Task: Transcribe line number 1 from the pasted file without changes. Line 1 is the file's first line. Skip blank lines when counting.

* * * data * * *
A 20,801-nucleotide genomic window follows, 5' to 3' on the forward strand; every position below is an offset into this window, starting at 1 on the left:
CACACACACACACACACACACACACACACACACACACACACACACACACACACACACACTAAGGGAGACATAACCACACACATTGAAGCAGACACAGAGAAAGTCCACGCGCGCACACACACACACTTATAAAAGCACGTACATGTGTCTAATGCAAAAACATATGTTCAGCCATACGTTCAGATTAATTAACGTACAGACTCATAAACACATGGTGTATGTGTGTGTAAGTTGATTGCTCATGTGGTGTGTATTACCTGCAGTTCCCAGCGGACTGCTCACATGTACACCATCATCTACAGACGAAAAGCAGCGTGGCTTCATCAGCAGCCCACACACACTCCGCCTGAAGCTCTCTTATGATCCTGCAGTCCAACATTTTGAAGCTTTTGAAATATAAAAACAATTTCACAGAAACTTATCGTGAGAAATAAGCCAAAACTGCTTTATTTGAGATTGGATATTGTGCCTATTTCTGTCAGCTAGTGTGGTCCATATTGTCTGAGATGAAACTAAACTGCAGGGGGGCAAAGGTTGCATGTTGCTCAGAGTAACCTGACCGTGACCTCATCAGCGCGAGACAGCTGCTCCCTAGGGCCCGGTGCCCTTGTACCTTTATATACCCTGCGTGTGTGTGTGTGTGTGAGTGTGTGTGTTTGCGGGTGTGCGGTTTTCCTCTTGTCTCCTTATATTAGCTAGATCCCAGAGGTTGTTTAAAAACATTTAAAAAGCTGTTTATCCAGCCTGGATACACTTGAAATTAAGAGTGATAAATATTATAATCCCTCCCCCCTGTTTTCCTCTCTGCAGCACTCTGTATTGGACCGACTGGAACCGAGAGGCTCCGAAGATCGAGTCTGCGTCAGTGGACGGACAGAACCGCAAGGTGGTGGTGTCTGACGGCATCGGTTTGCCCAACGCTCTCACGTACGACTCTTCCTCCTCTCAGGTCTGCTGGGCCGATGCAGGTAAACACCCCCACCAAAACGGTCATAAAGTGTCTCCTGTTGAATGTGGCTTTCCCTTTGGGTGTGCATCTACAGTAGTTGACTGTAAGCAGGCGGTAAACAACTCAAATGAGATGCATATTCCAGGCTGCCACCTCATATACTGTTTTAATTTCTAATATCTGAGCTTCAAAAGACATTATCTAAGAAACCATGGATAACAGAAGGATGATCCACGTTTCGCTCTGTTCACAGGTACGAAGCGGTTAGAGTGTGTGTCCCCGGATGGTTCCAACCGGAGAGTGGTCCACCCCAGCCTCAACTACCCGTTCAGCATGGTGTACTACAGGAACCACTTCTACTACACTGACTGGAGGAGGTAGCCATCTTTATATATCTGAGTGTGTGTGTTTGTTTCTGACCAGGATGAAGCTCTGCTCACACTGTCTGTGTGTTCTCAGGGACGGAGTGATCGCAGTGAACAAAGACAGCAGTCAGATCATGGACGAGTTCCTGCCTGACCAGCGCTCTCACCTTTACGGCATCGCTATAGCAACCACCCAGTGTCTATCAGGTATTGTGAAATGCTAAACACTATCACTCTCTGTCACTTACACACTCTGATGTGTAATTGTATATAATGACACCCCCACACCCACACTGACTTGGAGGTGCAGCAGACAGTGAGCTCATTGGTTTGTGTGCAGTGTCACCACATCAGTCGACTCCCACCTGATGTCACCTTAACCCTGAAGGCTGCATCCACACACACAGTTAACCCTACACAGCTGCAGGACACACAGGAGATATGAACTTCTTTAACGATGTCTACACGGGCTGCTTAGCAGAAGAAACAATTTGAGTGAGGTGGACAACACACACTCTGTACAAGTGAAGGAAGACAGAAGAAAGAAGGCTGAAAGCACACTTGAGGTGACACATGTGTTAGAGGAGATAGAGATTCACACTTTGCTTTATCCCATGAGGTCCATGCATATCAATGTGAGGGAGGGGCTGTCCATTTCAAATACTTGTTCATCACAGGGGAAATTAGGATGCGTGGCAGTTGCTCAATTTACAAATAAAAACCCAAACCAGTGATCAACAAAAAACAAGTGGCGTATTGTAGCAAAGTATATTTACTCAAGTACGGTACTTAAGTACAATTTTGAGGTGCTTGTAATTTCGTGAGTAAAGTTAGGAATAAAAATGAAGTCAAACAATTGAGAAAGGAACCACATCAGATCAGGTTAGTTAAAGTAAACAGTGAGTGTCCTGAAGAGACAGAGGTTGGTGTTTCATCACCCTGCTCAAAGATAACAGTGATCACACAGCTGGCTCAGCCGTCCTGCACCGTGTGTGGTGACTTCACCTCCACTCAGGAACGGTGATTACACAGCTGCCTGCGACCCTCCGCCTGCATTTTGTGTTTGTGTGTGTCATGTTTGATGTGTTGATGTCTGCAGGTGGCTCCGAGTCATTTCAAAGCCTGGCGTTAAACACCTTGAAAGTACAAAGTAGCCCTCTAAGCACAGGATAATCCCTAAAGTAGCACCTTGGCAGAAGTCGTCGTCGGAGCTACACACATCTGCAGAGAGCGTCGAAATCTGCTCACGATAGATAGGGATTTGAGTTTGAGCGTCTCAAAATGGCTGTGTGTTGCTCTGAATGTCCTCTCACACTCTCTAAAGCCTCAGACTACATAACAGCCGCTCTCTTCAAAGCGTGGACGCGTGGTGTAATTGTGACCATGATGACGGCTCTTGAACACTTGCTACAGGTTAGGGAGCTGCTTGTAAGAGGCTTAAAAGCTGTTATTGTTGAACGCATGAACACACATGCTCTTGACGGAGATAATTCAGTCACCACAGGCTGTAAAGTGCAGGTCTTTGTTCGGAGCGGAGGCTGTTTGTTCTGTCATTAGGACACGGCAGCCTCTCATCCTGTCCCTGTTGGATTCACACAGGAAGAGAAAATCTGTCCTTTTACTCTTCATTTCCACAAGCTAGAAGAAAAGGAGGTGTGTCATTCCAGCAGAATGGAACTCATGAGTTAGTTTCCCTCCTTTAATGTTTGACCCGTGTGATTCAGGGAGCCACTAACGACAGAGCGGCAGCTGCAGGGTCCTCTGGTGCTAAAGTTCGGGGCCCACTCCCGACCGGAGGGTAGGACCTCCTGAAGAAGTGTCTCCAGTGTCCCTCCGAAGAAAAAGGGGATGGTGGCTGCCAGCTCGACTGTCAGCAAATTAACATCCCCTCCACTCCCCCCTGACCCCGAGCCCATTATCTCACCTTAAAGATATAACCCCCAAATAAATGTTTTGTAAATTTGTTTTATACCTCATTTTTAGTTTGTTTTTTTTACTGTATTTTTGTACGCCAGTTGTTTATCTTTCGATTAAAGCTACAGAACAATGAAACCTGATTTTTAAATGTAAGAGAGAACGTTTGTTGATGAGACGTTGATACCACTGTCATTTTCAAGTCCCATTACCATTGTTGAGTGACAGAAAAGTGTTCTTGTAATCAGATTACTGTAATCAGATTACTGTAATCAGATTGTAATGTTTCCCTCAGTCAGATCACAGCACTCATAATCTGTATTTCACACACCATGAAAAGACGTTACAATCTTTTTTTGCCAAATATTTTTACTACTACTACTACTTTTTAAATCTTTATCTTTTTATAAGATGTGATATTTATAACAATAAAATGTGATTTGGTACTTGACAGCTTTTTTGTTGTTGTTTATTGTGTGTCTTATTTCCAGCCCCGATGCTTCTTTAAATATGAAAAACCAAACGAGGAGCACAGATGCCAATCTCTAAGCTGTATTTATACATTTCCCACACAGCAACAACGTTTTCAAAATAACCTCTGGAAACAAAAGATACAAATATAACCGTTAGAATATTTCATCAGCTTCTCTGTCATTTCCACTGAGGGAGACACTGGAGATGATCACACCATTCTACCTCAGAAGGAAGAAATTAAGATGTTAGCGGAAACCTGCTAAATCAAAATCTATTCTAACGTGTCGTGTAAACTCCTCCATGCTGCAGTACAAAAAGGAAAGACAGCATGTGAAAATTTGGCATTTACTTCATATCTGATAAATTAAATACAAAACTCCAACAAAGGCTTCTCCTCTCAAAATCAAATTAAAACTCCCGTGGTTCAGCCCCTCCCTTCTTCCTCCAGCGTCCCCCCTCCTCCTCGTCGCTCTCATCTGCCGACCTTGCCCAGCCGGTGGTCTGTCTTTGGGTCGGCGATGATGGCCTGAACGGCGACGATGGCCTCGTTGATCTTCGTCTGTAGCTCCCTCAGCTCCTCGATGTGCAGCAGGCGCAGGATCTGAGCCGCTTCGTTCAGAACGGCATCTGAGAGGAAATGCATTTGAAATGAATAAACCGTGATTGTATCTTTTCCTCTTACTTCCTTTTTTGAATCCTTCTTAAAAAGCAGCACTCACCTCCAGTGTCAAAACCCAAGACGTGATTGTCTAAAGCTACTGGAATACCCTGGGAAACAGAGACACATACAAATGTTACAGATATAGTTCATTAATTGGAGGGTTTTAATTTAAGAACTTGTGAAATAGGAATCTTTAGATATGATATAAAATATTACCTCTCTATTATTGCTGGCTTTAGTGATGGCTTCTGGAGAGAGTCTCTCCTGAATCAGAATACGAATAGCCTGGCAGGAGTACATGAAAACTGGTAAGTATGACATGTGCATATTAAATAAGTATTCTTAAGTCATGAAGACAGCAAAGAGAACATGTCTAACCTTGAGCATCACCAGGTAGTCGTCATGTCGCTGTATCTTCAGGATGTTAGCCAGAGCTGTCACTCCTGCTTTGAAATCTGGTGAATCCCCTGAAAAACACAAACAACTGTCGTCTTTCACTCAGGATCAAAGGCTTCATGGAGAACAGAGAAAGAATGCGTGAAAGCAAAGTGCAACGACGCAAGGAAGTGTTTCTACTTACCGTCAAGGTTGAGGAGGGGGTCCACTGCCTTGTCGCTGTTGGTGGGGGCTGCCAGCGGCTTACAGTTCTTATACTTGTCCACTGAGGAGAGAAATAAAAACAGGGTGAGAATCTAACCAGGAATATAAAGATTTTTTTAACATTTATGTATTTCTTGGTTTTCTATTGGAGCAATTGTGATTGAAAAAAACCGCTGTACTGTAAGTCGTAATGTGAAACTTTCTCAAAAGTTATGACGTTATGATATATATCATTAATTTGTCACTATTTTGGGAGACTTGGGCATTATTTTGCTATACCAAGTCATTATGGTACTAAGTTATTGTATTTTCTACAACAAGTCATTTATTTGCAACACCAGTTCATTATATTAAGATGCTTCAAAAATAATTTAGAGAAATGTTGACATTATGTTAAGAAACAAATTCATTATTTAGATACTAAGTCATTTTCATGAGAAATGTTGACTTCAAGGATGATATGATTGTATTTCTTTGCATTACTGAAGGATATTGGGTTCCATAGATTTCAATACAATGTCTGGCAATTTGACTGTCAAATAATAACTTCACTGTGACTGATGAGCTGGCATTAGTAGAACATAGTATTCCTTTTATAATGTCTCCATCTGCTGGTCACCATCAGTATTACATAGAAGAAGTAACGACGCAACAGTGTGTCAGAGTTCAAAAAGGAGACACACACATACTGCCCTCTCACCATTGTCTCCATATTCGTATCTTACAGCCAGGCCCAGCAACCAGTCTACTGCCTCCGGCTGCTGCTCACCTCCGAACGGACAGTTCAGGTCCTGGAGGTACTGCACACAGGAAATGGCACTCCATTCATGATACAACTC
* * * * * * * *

A 20,801-nucleotide genomic window follows, 5' to 3' on the forward strand; every position below is an offset into this window, starting at 1 on the left: